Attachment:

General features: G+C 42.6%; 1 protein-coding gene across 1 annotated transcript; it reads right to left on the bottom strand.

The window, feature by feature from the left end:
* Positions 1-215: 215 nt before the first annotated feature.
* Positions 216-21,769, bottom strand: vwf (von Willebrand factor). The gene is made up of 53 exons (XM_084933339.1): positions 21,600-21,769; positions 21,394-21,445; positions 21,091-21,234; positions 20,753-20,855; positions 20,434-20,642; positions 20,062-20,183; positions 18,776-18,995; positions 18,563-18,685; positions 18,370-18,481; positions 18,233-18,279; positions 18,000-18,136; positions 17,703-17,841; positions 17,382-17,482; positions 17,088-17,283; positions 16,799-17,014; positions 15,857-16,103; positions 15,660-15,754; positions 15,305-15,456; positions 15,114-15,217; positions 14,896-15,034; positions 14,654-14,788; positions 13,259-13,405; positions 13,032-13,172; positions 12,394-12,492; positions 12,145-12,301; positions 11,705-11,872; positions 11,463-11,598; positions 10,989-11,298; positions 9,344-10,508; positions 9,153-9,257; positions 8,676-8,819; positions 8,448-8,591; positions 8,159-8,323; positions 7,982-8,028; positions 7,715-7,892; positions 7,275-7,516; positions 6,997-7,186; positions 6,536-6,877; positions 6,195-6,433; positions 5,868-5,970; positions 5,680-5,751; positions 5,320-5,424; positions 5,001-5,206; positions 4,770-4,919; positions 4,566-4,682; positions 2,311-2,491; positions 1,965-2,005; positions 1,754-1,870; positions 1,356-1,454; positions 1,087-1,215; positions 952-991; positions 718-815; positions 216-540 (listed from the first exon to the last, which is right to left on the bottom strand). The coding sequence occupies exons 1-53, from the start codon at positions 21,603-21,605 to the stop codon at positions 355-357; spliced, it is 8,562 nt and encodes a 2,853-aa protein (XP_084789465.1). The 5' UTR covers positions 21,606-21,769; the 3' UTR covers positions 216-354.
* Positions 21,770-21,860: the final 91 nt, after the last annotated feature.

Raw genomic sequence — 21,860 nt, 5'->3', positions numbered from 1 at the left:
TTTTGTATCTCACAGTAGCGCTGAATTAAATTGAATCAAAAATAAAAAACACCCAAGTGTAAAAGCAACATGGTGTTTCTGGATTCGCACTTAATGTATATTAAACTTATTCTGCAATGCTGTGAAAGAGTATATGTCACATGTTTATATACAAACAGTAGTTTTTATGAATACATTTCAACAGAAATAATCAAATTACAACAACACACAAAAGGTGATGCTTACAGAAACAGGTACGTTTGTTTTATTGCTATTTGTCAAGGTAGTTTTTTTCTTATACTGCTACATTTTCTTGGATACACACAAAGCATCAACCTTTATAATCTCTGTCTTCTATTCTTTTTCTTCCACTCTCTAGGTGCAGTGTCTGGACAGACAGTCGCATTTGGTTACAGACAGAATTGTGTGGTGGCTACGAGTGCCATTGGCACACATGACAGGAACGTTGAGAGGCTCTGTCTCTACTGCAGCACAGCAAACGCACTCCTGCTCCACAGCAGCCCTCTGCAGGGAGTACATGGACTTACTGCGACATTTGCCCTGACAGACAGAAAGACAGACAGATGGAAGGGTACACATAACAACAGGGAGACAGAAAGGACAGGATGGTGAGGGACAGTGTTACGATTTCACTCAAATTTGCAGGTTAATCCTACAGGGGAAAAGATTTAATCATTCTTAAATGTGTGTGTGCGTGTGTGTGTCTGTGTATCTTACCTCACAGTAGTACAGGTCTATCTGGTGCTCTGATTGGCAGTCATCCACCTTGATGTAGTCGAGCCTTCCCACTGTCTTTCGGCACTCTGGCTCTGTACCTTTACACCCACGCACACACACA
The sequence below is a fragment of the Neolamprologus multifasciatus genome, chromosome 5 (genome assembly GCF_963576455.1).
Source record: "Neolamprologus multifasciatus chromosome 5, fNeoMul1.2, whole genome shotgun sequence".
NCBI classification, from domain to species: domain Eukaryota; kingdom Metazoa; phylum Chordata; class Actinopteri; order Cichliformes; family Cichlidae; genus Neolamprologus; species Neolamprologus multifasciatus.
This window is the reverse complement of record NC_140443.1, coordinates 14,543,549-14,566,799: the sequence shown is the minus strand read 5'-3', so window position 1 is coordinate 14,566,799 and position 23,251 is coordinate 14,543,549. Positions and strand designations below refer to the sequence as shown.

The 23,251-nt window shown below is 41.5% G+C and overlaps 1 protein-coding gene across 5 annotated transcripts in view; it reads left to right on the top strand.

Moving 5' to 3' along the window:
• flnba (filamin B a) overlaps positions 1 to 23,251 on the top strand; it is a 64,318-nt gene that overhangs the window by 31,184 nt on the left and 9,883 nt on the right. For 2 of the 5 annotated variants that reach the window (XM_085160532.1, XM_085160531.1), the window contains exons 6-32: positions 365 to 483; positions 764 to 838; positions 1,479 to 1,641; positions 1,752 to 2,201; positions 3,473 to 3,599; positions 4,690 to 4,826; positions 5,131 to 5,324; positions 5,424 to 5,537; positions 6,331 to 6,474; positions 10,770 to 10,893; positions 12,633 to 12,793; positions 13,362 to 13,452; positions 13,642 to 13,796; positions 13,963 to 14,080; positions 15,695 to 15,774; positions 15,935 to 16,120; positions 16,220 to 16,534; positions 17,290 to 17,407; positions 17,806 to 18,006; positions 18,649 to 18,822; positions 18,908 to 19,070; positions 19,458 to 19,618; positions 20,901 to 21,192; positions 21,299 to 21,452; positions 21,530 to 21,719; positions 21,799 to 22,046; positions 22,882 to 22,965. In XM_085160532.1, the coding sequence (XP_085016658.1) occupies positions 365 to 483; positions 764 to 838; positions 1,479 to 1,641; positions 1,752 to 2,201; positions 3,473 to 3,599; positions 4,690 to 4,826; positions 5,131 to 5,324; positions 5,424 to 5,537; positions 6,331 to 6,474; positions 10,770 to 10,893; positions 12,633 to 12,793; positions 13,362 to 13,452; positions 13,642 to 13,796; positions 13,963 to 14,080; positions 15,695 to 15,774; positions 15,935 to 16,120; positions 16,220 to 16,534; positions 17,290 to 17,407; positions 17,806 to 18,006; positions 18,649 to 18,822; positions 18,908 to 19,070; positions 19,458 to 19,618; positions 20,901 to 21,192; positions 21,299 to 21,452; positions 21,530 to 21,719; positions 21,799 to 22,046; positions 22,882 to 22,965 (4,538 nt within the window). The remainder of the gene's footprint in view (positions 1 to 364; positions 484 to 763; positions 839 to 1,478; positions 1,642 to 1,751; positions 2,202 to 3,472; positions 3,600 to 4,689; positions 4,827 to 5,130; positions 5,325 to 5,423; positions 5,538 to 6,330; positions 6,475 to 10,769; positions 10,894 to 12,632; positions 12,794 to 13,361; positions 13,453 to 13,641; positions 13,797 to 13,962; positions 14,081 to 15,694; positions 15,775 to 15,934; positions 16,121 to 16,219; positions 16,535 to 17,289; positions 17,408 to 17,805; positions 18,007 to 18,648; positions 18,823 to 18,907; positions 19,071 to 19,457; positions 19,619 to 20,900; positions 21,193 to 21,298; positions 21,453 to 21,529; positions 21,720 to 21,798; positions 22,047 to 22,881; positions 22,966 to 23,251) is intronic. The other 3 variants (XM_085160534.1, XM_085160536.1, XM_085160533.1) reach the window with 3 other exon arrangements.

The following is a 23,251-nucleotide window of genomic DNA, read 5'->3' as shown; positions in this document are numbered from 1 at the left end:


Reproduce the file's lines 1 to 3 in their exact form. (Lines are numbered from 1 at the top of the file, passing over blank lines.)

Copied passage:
General features: G+C 42.6%; 1 protein-coding gene across 1 annotated transcript; it reads right to left on the bottom strand.

The window, feature by feature from the left end:
* Positions 1-215: 215 nt before the first annotated feature.